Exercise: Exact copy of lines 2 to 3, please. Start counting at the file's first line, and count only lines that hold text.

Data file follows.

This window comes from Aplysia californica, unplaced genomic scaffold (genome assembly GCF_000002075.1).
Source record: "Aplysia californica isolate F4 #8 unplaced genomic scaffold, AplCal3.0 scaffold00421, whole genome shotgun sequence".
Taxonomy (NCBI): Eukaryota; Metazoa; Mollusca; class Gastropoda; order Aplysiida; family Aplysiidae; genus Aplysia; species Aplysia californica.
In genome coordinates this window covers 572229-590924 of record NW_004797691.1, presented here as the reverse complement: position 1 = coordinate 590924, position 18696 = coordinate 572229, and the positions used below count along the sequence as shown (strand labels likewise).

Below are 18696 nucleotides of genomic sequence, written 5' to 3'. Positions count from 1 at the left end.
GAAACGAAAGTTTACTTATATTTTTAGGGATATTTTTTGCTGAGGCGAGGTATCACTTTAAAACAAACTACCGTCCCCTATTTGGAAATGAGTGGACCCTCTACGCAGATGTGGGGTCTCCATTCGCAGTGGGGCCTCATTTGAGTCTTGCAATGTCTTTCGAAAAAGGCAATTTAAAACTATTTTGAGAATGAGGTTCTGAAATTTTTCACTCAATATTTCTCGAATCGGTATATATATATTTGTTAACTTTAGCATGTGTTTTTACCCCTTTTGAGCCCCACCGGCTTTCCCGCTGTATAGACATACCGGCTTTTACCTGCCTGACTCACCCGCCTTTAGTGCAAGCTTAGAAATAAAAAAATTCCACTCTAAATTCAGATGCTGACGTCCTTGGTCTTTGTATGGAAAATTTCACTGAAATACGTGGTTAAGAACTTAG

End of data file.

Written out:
Source record: "Aplysia californica isolate F4 #8 unplaced genomic scaffold, AplCal3.0 scaffold00421, whole genome shotgun sequence".
Taxonomy (NCBI): Eukaryota; Metazoa; Mollusca; class Gastropoda; order Aplysiida; family Aplysiidae; genus Aplysia; species Aplysia californica.